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9/11 Widow Speaks at Intelligence Hearing

Aired September 18, 2002 - 10:44   ET


FREDRICKA WHITFIELD, CNN ANCHOR: At the Joint Intelligence Committee, Kristen Breitweiser is talking now. She lost her husband in the World Trade Center attacks. Let's listen in.

KRISTEN BREITWEISER, WIDOW OF 9/11 VICTIM: ... examination of the intelligence agencies by this committee does not detract, discount, or dismantle the need for a more thorough examination of all of these other culpable parties. An independent, blue ribbon panel would be the most appropriate means to achieve such a thorough and expansive examination, in large part because it would not be limited in scope or hindered by time limits. An independent blue ribbon panel would provide a comprehensive, unbiased, and definitive report that the devastation of September 11th demands.

Soon after the attacks, President Bush stated that there would come a time to look back and examine our nation's failures, but that such an undertaking was inappropriate while the nation was still in shock. I would respectfully suggest to President Bush and to our Congress that now, a full year later, it is time to look back and investigate our failures as a nation.

A hallmark of democratic government is a willingness to admit to, analyze and learn from mistakes, and it is now time for our nation to triumph as the great democracy that it is. The families of the victims of September 11th have waited long enough. We need to have answers. We need to have accountability. We need to feel safe living and working in this great nation.

On May 17th, 2002, National Security Adviser Condoleeza Rice stated, "I don't think anybody could have predicted that these people would take an airplane and slam it into the World Trade Center, that they would try to use an airplane as a missile -- a hijacked airplane as a missile." Unquote. The historical facts illustrate differently. In 1993, a $150,000 study was commissioned by the Pentagon to investigate the possibility of an airplane being used to bomb national landmarks.

A draft document of this was circulated throughout the Pentagon, the Justice Department, and to FEMA. In 1994, a disgruntled FedEx employee invaded the cockpit of a DC10 with plans to crash it into a company building. Again, in 1994, a lone pilot crashed a small plane into a tree on the White House grounds. Again, in 1994, an Air France flight was hijacked by members of the Armed Islamic Group with the intent to crash the plane into the Eiffel Tower. In January, 1995, Philippine authorities investigating Abdul Murad, an Islamic terrorist, unearthed Project Bojinka (ph). Project Bojinka's (ph) primary objective was to blow up 11 airliners over the Pacific. In the alternative, several planes were to be hijacked and flown into civilian targets in the United States. Among the targets mentioned were CIA headquarters, the World Trade Center, the Sears Tower, and the White House.

Murad told U.S. intelligence officials that he would board any American commercial aircraft pretending to be an ordinary passenger and that he would then hijack the aircraft, control its cockpit, and dive it at CIA headquarters. In 1997, this plot resurfaced during the trial of Ramzi Yousef, the mastermind behind the 1993 bombings of the World Trade Center. During the trial, FBI agents testified that, quote, "The plan targeted not only the CIA, but other U.S. government buildings in Washington, including the Pentagon," unquote. In September 1999, a report, "The Sociology and Psychology of Terrorism," was prepared for U.S. intelligence by the Federal Research Division, an arm of the Library of Congress.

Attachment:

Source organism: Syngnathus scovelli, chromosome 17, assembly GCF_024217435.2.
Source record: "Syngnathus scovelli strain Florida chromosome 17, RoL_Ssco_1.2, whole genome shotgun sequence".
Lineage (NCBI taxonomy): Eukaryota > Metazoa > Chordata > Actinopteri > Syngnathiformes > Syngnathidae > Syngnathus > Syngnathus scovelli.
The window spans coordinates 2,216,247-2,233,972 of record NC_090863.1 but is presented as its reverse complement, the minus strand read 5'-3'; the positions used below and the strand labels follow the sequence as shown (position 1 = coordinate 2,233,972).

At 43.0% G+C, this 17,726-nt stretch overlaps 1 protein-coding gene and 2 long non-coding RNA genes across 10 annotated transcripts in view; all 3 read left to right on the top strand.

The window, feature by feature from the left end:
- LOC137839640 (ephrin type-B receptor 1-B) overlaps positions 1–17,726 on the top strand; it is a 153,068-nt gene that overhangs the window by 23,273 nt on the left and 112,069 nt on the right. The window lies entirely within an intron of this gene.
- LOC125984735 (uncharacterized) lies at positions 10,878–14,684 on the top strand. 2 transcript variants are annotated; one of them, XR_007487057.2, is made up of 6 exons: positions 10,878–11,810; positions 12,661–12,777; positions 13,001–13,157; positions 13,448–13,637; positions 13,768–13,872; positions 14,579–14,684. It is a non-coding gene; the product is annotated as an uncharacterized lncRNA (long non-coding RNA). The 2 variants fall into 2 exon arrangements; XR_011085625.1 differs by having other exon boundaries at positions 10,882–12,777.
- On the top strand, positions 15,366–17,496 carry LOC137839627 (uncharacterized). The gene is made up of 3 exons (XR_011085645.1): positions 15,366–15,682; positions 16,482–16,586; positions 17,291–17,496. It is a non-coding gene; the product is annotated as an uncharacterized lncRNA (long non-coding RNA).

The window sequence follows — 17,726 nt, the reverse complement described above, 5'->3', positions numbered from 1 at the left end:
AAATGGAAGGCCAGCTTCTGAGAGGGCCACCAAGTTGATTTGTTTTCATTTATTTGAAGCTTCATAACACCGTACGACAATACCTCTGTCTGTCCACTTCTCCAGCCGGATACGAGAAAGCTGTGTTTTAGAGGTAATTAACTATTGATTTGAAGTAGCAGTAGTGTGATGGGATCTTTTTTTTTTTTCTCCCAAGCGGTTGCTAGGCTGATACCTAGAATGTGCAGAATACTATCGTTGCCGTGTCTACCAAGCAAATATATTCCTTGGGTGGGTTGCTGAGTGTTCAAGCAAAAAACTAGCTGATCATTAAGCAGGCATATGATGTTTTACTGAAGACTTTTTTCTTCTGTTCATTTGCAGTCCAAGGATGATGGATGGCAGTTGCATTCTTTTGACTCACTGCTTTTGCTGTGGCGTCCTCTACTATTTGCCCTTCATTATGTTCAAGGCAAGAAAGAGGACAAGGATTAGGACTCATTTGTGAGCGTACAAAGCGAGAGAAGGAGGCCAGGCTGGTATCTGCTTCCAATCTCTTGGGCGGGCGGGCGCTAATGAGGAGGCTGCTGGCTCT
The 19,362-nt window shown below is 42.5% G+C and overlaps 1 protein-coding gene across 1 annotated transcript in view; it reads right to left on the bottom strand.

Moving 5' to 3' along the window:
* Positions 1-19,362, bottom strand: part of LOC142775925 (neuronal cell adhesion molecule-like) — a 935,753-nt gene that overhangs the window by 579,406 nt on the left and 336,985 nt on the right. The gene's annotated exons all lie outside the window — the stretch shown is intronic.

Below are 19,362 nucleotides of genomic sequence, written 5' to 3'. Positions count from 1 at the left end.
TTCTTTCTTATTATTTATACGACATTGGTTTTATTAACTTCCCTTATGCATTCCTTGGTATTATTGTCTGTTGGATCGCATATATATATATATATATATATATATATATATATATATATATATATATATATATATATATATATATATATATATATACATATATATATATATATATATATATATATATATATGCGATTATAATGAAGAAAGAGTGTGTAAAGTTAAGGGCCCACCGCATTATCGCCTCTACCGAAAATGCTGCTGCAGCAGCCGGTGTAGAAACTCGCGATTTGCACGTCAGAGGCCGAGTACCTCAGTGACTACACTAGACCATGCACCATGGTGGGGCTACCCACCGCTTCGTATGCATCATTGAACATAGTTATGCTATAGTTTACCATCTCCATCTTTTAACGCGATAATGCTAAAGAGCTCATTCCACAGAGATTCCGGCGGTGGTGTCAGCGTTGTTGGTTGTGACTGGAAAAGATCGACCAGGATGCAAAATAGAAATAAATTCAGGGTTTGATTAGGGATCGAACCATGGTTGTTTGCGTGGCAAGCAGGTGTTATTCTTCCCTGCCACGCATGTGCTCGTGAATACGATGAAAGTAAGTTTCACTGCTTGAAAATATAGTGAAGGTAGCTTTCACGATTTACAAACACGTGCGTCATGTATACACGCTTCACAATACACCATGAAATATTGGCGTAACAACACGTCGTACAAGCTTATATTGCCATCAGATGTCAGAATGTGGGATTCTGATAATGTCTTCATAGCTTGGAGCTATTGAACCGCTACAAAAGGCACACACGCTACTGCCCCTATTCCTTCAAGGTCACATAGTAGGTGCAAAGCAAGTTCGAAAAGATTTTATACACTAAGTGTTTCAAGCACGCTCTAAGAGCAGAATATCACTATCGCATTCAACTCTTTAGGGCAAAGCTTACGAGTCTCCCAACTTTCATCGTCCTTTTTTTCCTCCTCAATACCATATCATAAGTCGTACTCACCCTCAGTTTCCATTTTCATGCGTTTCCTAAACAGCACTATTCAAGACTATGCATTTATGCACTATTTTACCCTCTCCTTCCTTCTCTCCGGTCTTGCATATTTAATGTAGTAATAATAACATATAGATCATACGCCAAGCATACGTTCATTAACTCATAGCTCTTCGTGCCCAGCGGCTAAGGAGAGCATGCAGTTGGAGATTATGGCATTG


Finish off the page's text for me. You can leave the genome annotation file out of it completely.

It stated, quote, "Suicide bombers belonging to al Qaeda's martyrdom battalion could crash-land an aircraft packed with high explosives into the Pentagon, the headquarters of the CIA, or the White House." Again, that was in September, 1999. This laundry list of historical indicators, in no way exhaustive, illustrates that long before September 11th, the American intelligence community had a significant amount of information about specific terrorist threats to commercial airline travel in America, including the possibility that a plane would be used as a weapon.

On March 11th, 2002, Director of the CIA George Tenet stated, quote, "In broad terms last summer that terrorists might be planning major operations in the United States, but we never had the texture, meaning enough information to stop what happened," unquote. On May 8th, 2002, Director of the FBI Robert Mueller stated, quote, "There was nothing the agency could have done to anticipate or prevent the attacks," unquote.

Once again, the historical facts indicate differently. Throughout the spring and early summer of 2001, intelligence agencies flooded the government with warnings of possible terrorist attacks against American targets, including commercial aircraft, by al Qaeda and other groups. The warnings were vague, but sufficiently alarming to prompt the FAA to issue four information circulars to the commercial airline industry between June 22nd and July 31st warning of possible terrorism.

On June 22nd, the military's second and European commands...

LEON HARRIS, CNN ANCHOR: You have been listening to Kristen Breitweiser, who lost her husband when the second tower collapsed of the World Trade Center, and she has got quite a powerful presentation there.


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